Office of the State Treasurer

Jeb Spaulding
Vermont State Treasurer

Treasurer Spaulding Thanks Jump$tart, U32 High School, the NFL and Visa for Their Support of Financial Literacy:

Patriots Players Coach Vermont Teens on Personal Finance

It was third down and six yards to go.

The team faced a tough challenge--could they identify a key difference between a Roth IRA and a standard IRA? The U32 High School athletes quickly consulted each other. The team then told State Treasurer Jeb Spaulding the correct answer: funds withdrawn at retirement from a Roth IRA were tax-free, but not for a standard IRA. Spaulding delivered the team’s answer to the moderator and they were rewarded with a first down. While not your traditional game of football, team play was just as intense, as Spaulding and the 21 student athletes competed in a game of “Financial Football” at Gillette Stadium in Foxborough, Massachusetts.

The December 11 event brought together high school teams from each New England state and their State Treasurers with New England Patriots wide receiver Wes Welker and center Dan Koppen for a region-wide rollout of the game. Financial Football is an interactive, NFL-themed, money management video game that is part of a Visa/NFL financial education initiative. The event was the twelfth stop of this year’s national education campaign sponsored by Visa, the NFL and PLAYERS INC. The event also was sponsored by the national Jump$tart Coalition, including the Vermont coalition. The State Treasurer’s Office and Vermont Jump$tart will distribute free copies of the game to all high schools and middle schools in Vermont. “National surveys continue to point to a need among our youth to acquire more knowledge of basic personal finances,” said Spaulding. “Financial Football is a fun way to encourage students to learn more about how to manage money. It’s critical that parents and teachers take the time to talk to students about how they can make wise financial decisions for a lifetime. This game is one way to start that conversation.”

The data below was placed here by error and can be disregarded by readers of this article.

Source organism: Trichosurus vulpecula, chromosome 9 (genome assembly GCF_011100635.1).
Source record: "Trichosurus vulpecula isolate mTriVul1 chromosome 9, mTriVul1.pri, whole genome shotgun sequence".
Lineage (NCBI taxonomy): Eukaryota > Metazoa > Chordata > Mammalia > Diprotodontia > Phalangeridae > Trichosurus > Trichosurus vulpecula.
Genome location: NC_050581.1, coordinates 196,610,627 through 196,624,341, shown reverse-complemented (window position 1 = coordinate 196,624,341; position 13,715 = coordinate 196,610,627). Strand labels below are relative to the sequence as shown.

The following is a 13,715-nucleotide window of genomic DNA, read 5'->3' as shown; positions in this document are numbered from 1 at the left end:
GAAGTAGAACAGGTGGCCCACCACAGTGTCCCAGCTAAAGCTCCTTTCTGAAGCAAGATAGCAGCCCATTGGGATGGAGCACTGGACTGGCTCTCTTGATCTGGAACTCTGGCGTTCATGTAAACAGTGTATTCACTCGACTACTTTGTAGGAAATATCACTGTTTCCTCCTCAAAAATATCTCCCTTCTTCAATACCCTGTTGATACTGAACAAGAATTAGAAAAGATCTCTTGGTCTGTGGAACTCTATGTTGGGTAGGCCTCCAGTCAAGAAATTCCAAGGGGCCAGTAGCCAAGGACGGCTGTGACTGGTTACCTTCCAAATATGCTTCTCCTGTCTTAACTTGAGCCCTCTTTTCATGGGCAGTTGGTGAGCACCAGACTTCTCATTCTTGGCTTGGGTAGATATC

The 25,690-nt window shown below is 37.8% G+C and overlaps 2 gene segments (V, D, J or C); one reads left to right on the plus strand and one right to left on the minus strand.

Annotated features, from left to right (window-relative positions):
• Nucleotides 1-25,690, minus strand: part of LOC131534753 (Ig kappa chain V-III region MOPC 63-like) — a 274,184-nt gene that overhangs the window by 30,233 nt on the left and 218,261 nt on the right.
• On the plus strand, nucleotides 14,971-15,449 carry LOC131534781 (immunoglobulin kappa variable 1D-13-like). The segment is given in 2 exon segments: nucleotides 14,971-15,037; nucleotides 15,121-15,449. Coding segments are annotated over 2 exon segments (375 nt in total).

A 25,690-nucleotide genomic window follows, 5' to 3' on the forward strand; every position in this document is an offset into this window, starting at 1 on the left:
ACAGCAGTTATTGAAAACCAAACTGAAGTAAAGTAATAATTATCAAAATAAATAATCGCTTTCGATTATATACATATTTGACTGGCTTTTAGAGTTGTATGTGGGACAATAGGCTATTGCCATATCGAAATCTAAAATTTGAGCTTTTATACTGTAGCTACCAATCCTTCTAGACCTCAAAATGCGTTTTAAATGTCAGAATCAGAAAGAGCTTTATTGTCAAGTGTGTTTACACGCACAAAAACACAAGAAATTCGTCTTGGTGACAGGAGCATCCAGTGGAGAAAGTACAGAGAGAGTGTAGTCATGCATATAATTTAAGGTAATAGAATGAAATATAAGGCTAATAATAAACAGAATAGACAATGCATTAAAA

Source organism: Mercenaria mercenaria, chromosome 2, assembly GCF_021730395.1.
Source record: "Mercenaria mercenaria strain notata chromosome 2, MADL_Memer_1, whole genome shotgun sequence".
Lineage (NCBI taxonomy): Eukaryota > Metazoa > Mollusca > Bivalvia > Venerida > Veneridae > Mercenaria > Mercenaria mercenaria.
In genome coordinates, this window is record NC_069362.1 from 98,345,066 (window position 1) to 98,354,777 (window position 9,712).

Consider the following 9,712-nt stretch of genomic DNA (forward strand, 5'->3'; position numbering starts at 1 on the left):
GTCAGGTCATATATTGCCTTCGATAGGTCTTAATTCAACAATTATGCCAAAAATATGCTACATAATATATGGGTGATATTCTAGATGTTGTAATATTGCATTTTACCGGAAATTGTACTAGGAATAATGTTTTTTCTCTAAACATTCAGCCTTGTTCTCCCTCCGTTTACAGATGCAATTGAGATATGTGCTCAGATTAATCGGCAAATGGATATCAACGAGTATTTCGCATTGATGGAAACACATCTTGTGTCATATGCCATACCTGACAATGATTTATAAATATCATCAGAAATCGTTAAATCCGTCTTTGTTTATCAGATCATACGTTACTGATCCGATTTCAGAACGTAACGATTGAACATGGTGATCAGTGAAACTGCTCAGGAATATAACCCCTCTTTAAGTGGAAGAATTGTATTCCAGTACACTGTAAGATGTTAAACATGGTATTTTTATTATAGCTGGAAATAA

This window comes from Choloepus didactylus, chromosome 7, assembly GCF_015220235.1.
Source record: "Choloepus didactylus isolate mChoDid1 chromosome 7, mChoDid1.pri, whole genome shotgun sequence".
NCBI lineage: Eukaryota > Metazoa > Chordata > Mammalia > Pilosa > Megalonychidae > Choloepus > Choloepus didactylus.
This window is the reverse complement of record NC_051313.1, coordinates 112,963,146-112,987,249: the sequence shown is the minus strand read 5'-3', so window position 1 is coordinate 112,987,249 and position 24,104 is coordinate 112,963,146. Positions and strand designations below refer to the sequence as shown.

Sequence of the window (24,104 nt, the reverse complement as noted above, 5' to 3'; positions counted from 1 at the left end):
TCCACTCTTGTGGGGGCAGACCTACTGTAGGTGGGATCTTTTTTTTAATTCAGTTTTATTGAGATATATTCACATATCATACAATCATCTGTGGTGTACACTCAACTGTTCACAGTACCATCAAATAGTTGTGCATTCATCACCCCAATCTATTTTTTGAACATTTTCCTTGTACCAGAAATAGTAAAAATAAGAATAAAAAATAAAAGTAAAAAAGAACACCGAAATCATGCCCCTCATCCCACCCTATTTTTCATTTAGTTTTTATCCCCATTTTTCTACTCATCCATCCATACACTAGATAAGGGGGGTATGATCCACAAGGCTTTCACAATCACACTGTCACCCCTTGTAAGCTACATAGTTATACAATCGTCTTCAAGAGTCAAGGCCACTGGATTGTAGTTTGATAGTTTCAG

Above, (far left) wide receiver Wes Welker and center Dan Koppen join the U32 High School team and State Treasurer Jeb Spaulding to compete in a game of Financial Football.

The East Montpelier, Vermont high school competed against Bonny Eagle High School student athletes from Standish, Maine. A Patriots player joined each team, with the State Treasurer acting as team coach. To score points, a team must answer a series of money management questions correctly. Wrong answers and penalties cost a team yardage. Questions cover topics such as budgeting, investment, retirement, student loans, and basic economics. The short demonstration game ended in a 7-7 tie. “It doesn’t matter whether you make $1 or$1 million, if you don’t learn to budget, save, invest and pay your bills on time, the personal and national economic consequences can be devastating,” said Koppen, who urged the students to develop money management skills early. National statistics and surveys point to a need for high school students to develop knowledge and skills in personal finance. The National Jump$tart Coalition reports that in a comprehensive national written survey of 5,774 high school 12th graders, the average score on a test of basic personal finance was 52.4 percent--a failing grade. “In Vermont, our Jump$tart members have heard from teachers that they are concerned about the level of knowledge their students have in personal finance,” said Gregg Mousley, President of the Vermont Jump$tart Coalition. “The Financial Football event helps underscore the importance of teaching these skills.” Parents and teachers can access the Financial Football game through the Vermont State Treasurer’s web site by going to www.MoneyEd.Vermont.gov. A link to the game is available on the main financial literacy page or through the teacher and community resources page.

Vermont students wait for their Financial Football match-up to begin.